Vaccines usually take 10 years to develop. The impetus of global lockdowns has given us one inside of a year. Once again, in a time of crisis, humanity has demonstrated its incredible reserve capacity.
It’s not as simple as an unusually focused commitment of resources, although that has certainly helped. The removal of bureaucratic barriers was also very helpful. But I’d guess an important factor, though unquantifiable and so overlooked, was the sense of purpose and duty that scientists and technicians and everyone else felt as they worked on one of the hundred-plus vaccine efforts of the past year.
Tom Lehrer is no longer a household name, but he was one of the most important political satirists of the 20th century. A musical comedian, his lyrics are edgy, irreverent and heroically creative. Working from the 1950s through the 1960s, he mocked the Church, the Army, the space program — no cow remained sacred. His crudity kept him off the radio and away from full mainstream success, but he still sold millions of records and, maybe more importantly, influenced the comedians of today. Weird Al Yankovich, Randy Newman, and Lizz Winstead, the creator of The Daily Show, all cite him directly. Bo Burnham is a clear spiritual descendant. As political satire has blitzkrieged mainstream American culture, it’s worth looking at its greatest practitioner in the 20th century and seeing what we can learn.
The most obvious element of Lehrer’s biography is his titanic intellect. In 1946, at the age of 18, he started his Ph.D. in math at Harvard (a place he memorably termed a “hotbed of celibacy”). In a group of friends that included a future Nobel laureate, he was considered “the intellectual leader.” Equally impressive as a musician, he once entertained friends at a Harvard party by playing Rachmaninoff in two keys at once, one for each hand.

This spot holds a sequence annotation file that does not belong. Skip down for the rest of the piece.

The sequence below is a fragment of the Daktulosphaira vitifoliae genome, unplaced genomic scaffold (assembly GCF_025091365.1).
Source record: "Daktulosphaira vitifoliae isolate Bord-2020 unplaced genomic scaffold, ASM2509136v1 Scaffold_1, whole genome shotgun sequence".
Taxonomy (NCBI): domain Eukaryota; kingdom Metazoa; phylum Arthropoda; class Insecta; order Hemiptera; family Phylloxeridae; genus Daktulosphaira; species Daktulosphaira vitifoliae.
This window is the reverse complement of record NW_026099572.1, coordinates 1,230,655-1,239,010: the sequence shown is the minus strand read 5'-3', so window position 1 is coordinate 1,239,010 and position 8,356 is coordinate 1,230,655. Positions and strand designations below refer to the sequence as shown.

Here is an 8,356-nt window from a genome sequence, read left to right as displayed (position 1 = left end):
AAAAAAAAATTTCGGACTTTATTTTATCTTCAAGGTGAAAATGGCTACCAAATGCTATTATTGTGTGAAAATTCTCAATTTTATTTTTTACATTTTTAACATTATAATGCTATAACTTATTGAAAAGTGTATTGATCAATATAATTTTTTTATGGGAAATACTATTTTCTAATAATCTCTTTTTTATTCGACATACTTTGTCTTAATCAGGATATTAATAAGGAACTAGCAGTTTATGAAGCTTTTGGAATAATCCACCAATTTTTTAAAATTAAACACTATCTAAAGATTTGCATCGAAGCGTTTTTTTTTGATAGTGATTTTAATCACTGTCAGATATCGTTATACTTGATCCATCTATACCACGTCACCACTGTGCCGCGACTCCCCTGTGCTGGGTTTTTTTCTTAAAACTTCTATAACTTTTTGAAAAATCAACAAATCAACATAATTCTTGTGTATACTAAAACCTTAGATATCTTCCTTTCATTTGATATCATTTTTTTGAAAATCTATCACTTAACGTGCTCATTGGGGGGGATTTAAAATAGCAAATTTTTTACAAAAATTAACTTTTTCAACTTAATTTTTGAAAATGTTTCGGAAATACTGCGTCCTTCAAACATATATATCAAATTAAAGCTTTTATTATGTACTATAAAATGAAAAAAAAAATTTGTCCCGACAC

What’s so important about rhyme? Why does it have a stranglehold on so much of humanity’s collective creative output? It has aesthetic power: “Let us go then, you and I / When the evening is spread out against the sky.” It flaunts wit: Lin-Manuel Miranda rhyming “jettison” with “debt is in.” And some artists show how much they value these qualities when they reach a little too far for a rhyme: “Don’t ever fix your lips like collagen / And say something when you gon’ end up apologin.” Well done, Kanye.
But rhyming is not just aesthetic. It establishes a constraint that can jumpstart the creative process. More than that, it prompts us to connect words that we otherwise wouldn’t, simply because they rhyme. Words have semantic properties — their definitions and connotations — and syntactic ones, which we’ll broaden a bit to just mean not semantic.
Every once in a while, as I pass the enormous columns of Widener Library, I’m struck by the historical permanence of Harvard. Widener grants imposing physicality to the abstract idea that Harvard has been around for a long, long time.
Almost every Harvard student of the past decade has contributed to the collaborative literary masterpiece that is the Q-Guide comment section. At the end of the semester, some students use their new-found freetime to craft poetic odes to a great course or professor, while others assemble cutting polemics no less artful — all in wonderful anonymity. A few highlights: